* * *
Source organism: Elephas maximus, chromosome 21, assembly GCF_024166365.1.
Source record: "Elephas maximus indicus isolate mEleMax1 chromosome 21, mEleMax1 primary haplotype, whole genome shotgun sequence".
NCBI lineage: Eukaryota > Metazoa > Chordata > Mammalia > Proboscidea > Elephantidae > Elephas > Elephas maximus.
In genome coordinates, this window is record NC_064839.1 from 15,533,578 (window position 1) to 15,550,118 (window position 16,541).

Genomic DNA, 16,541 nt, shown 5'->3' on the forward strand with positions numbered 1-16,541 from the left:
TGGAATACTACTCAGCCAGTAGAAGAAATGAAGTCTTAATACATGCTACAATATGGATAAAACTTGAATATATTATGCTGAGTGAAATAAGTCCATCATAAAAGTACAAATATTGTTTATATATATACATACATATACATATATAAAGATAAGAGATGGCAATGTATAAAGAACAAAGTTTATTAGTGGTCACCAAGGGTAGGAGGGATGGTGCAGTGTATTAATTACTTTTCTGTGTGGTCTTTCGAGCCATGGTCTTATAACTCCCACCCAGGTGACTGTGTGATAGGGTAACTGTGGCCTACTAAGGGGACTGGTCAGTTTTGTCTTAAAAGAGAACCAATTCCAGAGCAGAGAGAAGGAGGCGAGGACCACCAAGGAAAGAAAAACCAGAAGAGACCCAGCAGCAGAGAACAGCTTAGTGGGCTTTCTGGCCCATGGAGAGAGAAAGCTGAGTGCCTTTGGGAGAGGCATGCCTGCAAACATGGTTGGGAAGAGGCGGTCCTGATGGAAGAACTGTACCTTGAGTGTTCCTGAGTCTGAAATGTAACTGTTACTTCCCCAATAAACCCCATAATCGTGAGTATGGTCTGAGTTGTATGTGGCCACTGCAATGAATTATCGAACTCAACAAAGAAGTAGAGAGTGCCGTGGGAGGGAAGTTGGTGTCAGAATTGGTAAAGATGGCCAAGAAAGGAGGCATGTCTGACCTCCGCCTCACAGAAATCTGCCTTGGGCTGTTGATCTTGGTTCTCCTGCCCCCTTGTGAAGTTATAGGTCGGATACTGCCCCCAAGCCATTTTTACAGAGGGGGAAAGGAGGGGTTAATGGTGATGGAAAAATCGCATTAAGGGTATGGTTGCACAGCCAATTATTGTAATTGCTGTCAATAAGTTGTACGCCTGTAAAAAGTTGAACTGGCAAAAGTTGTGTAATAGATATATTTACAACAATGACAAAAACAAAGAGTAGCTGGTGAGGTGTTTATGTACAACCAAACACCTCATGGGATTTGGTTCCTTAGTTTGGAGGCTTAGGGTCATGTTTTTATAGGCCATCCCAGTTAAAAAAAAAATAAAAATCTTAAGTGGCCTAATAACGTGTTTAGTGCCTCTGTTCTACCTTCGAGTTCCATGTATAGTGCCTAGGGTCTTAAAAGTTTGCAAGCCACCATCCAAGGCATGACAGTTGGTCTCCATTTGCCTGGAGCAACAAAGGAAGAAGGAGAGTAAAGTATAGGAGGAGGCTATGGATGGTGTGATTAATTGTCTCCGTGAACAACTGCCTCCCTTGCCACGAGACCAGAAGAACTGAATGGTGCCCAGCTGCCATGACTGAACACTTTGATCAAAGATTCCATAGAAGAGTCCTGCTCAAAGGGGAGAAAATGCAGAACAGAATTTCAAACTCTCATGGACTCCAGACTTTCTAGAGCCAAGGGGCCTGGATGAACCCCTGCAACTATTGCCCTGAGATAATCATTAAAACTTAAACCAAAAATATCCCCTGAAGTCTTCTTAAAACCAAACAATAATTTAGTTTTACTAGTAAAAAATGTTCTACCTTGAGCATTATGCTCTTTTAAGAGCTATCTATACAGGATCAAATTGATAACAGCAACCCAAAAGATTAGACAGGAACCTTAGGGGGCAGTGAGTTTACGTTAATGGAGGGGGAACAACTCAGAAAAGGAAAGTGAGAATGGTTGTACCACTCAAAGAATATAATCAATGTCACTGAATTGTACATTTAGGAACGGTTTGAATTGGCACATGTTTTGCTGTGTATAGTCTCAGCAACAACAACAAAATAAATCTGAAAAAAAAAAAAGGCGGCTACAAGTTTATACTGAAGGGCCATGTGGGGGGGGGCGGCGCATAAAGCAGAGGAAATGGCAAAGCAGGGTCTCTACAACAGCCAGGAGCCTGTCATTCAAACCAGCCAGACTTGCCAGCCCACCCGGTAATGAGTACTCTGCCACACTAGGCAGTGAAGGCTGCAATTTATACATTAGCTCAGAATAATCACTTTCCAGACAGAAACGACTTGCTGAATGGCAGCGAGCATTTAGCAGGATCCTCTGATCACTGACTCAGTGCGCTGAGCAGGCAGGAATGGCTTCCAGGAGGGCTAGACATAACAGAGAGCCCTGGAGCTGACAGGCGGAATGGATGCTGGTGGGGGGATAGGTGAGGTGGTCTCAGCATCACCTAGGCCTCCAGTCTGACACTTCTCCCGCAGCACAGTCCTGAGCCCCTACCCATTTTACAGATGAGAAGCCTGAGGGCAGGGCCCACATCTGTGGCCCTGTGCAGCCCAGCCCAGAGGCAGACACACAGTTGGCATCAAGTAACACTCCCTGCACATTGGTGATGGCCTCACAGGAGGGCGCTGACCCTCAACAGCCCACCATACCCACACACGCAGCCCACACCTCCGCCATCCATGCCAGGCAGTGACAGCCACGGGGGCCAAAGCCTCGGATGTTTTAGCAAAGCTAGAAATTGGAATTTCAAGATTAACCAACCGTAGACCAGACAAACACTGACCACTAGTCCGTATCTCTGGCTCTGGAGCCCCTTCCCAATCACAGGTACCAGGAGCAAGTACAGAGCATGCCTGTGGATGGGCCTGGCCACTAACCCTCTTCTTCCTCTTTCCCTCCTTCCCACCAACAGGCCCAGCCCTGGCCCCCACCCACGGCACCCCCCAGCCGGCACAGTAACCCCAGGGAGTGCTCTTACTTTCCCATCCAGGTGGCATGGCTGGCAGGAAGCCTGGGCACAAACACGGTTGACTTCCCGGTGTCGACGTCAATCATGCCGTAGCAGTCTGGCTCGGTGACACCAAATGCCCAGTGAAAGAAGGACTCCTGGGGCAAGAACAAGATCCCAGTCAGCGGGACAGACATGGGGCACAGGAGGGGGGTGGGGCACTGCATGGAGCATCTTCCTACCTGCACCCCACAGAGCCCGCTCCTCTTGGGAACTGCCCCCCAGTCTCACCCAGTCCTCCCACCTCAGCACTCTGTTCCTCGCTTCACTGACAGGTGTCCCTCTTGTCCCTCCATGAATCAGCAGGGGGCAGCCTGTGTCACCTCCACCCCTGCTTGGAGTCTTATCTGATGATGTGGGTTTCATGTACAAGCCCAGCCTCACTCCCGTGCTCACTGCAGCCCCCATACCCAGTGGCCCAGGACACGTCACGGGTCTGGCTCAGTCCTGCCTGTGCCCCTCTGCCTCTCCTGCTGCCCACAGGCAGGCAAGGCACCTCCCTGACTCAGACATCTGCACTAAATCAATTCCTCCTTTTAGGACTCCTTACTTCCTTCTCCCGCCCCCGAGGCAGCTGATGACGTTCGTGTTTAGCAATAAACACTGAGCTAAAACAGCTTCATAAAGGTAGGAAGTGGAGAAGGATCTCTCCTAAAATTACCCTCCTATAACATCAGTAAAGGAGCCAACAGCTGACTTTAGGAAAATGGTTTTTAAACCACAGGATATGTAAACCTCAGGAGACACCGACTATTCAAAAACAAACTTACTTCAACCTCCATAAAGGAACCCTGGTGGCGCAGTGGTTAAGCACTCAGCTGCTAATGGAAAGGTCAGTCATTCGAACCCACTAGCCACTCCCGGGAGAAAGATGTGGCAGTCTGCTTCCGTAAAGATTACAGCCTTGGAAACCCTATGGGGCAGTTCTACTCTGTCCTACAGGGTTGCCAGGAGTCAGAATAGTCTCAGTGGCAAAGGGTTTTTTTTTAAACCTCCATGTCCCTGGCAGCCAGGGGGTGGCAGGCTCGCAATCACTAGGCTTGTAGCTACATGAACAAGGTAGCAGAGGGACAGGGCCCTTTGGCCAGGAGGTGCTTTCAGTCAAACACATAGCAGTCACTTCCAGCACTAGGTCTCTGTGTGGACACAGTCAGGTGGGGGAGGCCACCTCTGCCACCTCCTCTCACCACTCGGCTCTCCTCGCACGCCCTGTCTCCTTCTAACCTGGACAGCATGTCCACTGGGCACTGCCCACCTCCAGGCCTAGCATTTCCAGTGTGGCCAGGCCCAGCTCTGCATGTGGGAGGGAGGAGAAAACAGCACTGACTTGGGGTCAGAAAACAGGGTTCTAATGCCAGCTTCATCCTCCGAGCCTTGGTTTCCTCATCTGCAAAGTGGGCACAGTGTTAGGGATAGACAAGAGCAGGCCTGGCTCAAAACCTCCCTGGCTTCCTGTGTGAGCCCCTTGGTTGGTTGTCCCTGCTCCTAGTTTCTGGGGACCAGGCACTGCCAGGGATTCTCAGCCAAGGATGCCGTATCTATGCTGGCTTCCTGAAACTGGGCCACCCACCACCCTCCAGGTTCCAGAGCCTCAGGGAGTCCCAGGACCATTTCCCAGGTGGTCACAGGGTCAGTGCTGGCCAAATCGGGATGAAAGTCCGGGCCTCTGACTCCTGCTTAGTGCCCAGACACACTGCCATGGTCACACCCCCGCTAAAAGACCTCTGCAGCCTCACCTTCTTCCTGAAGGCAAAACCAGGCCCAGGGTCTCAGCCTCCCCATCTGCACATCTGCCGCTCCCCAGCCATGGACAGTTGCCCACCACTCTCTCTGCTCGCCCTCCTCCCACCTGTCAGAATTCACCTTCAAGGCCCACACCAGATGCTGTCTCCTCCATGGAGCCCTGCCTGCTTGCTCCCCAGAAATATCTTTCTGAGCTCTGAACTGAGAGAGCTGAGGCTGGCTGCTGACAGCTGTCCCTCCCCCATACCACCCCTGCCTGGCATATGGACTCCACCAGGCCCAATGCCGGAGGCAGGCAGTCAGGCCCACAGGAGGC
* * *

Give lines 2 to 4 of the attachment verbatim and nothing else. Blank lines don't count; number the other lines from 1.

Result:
Source record: "Elephas maximus indicus isolate mEleMax1 chromosome 21, mEleMax1 primary haplotype, whole genome shotgun sequence".
NCBI lineage: Eukaryota > Metazoa > Chordata > Mammalia > Proboscidea > Elephantidae > Elephas > Elephas maximus.
In genome coordinates, this window is record NC_064839.1 from 15,533,578 (window position 1) to 15,550,118 (window position 16,541).